Taking back control

A few people I know like to believe they know the ins and outs of this disease, when they really don’t. But there are people within our healthcare system that really should know most of what there is to know when it comes to Diabetes.

Personally, I’ve never had a great experience with my hospital or the consultants / specialists / nurses. Now don’t get me wrong, this hospital has saved my life and I will forever be grateful for what they did for me. However, when you are visiting a clinic where the people are supposed to be specialists, it’s always worrying and kind of upsetting when you go, just to be made to wait for hours, for someone to look at a few numbers on a page and tell you everything you are doing wrong.

I understand that diabetic specialists have trained for years to learn about this disease, and I genuinely respect them for it, but it will never top living with Diabetes day in, day out, 24/7. I’ve said this before but it really is true, each diabetic is different and different things will work for them, but I’ve learnt that I prefer a little trial and error on my part rather than someone telling me what “should” work. I lost count of the amount of times I would be questioned on something I had said, as if I was making things up. They did not understand that maybe my diabetes didn’t always follow the rules, and I am almost 100% sure I was not the only one who felt this way.

There have been times when I was younger and my parents would ring the hospital for advice, the general hospital as it was normally at a time when the specialist clinic was shut, and the general nurses had no idea about Type One Diabetes. My mum once got told that they would call her back once someone had “read up on it”. Not very encouraging when you have a young unwell child.

I began my current job when I was 17, and it became harder to make hospital appointments. My work were very understanding, but the problem was within the hospital itself. I once had an appointment for 2pm so I took the afternoon off work. It was a good job I did, as I was sat in a waiting room for 2 hours before a nurse saw me for 10 minutes. It wasn’t anyone’s fault as such, they just didn’t have enough staff and they were doing their best, but it’s hard to plan an appointment, say to work that you would be back for a certain time when you could never guarantee it. Another time while I was in there, a nurse who had never spoken to me before, just skimmed over my notes, looked up at me and snorted with disgust as she told me “I was going the right way to end up blind, or with my foot chopped off”, as if that was what I was aiming for. I was 18, sat on my own in hospital, fed up and that comment not only scared the life out of me, but angered me to the point where I had to walk away.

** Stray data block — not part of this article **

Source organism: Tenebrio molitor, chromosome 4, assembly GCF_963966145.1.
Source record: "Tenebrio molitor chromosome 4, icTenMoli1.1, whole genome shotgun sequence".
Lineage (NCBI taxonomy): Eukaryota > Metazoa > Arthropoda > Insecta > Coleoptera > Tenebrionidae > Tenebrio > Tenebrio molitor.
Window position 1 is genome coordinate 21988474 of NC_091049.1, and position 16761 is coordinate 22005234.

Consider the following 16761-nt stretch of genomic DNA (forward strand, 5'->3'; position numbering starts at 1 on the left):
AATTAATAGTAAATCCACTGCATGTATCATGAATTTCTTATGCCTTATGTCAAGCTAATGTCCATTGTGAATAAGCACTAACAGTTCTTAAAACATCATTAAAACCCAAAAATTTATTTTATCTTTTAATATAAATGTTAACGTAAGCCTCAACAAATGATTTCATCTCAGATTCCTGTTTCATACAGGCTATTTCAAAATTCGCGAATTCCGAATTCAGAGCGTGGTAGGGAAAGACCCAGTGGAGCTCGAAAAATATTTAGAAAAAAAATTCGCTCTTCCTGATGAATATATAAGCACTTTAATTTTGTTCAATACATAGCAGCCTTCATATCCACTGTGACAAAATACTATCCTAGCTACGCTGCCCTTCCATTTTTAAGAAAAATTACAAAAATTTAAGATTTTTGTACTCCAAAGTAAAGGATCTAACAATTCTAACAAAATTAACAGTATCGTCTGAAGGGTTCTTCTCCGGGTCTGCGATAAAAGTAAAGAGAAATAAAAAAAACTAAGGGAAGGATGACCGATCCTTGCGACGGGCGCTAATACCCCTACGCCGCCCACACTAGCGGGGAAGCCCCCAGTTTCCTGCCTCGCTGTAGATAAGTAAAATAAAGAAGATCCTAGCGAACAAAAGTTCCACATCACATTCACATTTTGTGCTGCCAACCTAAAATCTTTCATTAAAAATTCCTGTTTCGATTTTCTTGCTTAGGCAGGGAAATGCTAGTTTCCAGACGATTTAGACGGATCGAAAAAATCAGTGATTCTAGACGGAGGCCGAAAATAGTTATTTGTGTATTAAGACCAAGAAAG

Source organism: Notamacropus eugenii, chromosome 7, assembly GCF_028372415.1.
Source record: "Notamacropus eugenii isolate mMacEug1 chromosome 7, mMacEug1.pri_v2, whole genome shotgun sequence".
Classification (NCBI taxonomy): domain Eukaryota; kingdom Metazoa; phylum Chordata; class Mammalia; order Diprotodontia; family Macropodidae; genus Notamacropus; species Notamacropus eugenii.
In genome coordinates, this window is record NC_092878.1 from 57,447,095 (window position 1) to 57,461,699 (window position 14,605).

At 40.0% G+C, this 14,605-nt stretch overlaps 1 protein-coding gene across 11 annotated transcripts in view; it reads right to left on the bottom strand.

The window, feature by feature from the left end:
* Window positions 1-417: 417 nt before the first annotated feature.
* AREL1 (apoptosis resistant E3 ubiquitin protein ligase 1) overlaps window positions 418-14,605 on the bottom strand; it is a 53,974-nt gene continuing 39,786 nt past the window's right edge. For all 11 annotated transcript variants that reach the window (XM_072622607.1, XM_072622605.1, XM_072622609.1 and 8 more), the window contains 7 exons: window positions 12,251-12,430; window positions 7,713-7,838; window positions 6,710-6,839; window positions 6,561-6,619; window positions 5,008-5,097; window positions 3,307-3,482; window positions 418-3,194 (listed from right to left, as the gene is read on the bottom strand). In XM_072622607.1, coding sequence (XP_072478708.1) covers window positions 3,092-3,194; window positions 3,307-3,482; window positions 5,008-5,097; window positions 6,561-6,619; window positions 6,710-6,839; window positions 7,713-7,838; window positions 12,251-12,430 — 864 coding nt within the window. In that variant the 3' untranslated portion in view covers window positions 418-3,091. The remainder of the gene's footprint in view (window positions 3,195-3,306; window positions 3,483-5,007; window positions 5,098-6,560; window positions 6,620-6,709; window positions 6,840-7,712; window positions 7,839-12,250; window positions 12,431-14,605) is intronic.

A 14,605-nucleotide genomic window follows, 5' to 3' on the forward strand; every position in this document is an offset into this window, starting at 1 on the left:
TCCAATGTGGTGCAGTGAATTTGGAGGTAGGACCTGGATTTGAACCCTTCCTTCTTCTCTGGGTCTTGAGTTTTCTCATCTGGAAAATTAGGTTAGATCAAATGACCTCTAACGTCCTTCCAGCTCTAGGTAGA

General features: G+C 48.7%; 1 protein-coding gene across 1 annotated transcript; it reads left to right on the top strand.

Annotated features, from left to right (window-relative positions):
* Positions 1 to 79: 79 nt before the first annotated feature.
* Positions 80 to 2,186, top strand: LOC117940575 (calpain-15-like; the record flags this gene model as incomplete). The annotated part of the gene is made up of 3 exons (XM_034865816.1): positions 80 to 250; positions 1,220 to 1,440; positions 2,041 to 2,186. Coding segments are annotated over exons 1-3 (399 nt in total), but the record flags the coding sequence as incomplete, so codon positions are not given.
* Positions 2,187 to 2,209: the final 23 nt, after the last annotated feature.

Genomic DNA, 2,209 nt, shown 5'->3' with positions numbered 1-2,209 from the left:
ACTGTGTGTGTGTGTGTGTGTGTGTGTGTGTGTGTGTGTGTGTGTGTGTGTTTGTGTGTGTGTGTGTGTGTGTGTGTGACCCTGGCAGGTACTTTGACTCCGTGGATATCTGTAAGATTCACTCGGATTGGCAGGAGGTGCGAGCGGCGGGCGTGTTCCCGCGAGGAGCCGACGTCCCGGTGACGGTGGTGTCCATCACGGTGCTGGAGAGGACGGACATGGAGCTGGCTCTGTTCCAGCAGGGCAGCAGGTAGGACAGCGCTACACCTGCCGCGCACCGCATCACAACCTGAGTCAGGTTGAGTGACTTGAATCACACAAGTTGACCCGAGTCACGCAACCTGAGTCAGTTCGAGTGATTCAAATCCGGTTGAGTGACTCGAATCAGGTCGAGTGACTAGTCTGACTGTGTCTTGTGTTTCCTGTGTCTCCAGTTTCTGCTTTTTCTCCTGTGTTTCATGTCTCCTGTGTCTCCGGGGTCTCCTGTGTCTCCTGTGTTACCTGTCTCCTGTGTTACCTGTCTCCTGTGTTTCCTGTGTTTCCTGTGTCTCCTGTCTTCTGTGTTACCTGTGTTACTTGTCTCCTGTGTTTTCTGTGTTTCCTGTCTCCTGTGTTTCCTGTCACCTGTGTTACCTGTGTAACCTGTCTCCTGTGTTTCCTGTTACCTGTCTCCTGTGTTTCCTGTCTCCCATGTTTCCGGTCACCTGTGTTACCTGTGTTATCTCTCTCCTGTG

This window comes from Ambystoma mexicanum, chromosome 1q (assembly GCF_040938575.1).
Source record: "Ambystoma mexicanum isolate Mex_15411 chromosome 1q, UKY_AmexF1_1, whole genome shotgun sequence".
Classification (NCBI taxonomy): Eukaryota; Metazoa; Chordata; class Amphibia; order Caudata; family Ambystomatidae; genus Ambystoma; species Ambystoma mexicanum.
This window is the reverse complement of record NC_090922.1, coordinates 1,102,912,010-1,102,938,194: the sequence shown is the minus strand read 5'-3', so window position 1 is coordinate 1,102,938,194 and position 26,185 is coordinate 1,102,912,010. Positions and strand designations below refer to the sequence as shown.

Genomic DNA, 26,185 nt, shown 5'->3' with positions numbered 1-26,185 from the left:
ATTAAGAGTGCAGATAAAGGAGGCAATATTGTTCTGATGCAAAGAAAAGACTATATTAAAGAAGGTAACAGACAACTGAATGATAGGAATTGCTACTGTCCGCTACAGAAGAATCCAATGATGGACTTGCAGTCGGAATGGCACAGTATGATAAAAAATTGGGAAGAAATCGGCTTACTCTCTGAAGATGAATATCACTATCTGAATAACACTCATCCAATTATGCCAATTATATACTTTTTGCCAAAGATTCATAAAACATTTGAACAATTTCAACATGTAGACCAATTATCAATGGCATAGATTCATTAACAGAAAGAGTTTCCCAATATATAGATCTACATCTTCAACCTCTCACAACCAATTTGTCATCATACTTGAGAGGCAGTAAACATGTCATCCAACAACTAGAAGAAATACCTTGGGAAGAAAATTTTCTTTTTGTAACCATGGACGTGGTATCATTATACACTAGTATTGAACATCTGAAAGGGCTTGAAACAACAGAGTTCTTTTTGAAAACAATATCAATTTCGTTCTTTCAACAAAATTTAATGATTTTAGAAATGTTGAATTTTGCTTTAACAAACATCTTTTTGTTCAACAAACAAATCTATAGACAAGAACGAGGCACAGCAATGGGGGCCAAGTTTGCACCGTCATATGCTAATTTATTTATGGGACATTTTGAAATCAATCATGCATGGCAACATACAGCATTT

I was constantly having to change appointments and it resulted in me being discharged and labelled “non-compliant”. I was so angry, after all I was trying my hardest, but I wasn’t risking my job for an appointment where I wouldn’t get to see the right people or I’d just be treated like some kind of idiot when I eventually did get seen.

It spurred me on to get a grip of things and look after myself better, to prove a point. Admittedly, I should have had this attitude the whole time, but this really was a turning point for me. Fast forward a couple of years and my Hba1c is the lowest it has been in for a very long time, all my other blood test results are pretty good too and that’s all down to me and my handling, not to mention the amazing support I get from my family and friends.

(Hba1c is a blood test that, to put it as simply as possible, gives an average figure of how my blood sugar levels have been over the past 3 months)

I really want to stress that I’m not just attacking nurses or the NHS, etc. I understand that a lot of health care systems are currently over worked, under staffed and not on the wage they deserve. They do the best they can do and I am grateful, but there have been times where I’ve just been treated with an ignorance or a rudeness that’s unacceptable.

I know there will be at least a few people reading this, who will feel the same, or will be experiencing the same right now. If you are, then seriously, you need to know that you will get there. I would come home from the a hospital appointment and cry for what felt like forever, convinced that I was never going to get the hang of this and I was destined to never get to grips with being diabetic.

Now, I might still have some way to go, but I’m doing better than I ever was before, and that’s down to my hard work and I really am proud of how far I’ve come.

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